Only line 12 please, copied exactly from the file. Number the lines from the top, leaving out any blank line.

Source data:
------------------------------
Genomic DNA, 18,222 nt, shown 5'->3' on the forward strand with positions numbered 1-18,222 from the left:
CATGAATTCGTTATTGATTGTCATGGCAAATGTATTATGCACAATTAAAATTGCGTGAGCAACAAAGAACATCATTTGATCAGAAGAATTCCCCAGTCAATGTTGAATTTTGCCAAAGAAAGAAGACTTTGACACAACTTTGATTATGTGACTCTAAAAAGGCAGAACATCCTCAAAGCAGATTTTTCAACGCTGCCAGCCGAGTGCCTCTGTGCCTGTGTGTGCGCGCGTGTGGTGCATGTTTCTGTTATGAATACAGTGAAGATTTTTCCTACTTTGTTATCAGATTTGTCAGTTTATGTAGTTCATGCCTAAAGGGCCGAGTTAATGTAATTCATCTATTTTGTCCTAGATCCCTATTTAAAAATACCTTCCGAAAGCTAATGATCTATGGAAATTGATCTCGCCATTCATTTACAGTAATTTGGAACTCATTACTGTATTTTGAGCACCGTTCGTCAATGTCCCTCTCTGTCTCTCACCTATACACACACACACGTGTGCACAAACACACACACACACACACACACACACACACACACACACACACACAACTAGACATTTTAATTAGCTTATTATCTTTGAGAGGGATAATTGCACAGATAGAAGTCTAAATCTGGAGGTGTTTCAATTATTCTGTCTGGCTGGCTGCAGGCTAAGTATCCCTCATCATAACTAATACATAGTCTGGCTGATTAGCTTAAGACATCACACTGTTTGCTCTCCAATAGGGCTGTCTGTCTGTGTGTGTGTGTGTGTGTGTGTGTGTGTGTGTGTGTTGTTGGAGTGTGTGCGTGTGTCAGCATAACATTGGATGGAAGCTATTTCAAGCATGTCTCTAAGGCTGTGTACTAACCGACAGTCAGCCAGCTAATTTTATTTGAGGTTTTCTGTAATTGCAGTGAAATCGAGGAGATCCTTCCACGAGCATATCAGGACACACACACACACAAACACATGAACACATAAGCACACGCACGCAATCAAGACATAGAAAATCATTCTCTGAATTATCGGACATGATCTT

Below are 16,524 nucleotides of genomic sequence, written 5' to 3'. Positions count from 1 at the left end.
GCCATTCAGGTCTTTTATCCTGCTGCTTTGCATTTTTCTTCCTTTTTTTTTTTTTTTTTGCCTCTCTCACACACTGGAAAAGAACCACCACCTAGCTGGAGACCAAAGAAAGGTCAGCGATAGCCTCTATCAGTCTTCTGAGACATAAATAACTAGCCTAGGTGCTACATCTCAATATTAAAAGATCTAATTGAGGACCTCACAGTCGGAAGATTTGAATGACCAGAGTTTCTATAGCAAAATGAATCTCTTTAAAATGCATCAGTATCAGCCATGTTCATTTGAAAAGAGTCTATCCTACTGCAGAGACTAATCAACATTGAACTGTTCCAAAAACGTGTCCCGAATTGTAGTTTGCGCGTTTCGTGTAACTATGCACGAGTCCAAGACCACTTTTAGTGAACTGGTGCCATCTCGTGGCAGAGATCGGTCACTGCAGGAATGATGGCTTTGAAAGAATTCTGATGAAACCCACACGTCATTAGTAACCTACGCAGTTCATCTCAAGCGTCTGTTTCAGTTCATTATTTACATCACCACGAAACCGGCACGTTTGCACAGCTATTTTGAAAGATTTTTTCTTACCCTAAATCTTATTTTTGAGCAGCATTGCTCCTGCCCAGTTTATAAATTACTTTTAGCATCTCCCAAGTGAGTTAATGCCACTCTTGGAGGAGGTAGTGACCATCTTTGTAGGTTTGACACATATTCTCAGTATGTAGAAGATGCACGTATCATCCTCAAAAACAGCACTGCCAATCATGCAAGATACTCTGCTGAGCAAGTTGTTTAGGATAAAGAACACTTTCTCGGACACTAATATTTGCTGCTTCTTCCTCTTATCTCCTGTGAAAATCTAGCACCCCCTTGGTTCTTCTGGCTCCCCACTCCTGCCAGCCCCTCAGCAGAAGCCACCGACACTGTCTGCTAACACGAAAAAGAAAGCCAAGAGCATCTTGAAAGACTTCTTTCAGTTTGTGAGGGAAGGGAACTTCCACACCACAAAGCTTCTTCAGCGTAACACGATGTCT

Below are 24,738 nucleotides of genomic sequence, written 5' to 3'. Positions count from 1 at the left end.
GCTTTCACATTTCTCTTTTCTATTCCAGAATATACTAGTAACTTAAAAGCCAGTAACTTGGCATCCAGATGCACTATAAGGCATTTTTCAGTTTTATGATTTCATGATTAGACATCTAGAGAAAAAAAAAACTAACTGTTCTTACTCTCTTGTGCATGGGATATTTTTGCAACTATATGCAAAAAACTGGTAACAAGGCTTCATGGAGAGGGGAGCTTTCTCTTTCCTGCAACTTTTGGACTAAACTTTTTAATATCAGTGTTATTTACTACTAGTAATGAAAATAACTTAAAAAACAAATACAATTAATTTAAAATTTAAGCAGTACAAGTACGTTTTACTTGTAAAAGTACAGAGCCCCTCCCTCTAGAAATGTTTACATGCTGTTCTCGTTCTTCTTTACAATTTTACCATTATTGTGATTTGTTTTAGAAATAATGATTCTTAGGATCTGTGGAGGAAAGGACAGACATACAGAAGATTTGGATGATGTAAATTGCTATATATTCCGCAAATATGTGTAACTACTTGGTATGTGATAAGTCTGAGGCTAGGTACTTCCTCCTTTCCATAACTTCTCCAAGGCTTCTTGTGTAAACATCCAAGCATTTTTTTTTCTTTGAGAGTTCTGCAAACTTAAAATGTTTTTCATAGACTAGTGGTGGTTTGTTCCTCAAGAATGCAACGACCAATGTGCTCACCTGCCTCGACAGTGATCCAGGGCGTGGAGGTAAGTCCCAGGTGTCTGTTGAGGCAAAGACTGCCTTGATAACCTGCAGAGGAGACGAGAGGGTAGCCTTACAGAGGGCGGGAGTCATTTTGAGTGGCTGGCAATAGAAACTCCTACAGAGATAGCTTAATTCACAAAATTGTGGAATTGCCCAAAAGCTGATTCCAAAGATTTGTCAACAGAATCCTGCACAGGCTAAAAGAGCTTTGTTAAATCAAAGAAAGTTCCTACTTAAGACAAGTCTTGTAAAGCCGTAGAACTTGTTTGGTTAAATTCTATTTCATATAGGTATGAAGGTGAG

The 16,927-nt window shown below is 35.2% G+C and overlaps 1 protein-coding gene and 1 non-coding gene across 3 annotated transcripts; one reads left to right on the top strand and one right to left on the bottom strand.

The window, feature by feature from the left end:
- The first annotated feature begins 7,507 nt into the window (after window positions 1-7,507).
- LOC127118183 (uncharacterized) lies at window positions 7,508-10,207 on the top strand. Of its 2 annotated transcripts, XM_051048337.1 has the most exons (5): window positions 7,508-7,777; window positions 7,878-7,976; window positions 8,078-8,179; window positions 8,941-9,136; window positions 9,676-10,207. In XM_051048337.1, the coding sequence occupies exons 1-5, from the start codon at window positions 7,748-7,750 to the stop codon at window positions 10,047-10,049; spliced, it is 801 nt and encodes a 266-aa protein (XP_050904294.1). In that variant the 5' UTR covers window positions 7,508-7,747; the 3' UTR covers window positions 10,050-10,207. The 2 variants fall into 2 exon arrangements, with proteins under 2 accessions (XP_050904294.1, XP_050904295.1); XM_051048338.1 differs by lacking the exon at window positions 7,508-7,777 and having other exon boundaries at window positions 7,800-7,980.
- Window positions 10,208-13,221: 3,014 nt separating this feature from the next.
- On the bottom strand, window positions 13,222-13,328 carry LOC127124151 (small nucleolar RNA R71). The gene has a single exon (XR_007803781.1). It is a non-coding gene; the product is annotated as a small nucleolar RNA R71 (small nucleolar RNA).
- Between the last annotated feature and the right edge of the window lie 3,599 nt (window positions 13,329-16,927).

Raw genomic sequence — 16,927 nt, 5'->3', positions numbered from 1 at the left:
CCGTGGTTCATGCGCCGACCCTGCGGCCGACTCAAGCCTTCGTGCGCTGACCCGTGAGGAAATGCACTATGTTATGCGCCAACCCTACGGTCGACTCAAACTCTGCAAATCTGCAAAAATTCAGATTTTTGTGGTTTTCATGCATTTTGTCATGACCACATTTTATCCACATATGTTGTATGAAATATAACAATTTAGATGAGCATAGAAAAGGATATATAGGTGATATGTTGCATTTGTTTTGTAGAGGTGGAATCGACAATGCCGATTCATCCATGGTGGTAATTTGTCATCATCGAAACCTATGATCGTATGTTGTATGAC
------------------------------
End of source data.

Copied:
- On the bottom strand, window positions 13,222-13,328 carry LOC127124151 (small nucleolar RNA R71). The gene has a single exon (XR_007803781.1). It is a non-coding gene; the product is annotated as a small nucleolar RNA R71 (small nucleolar RNA).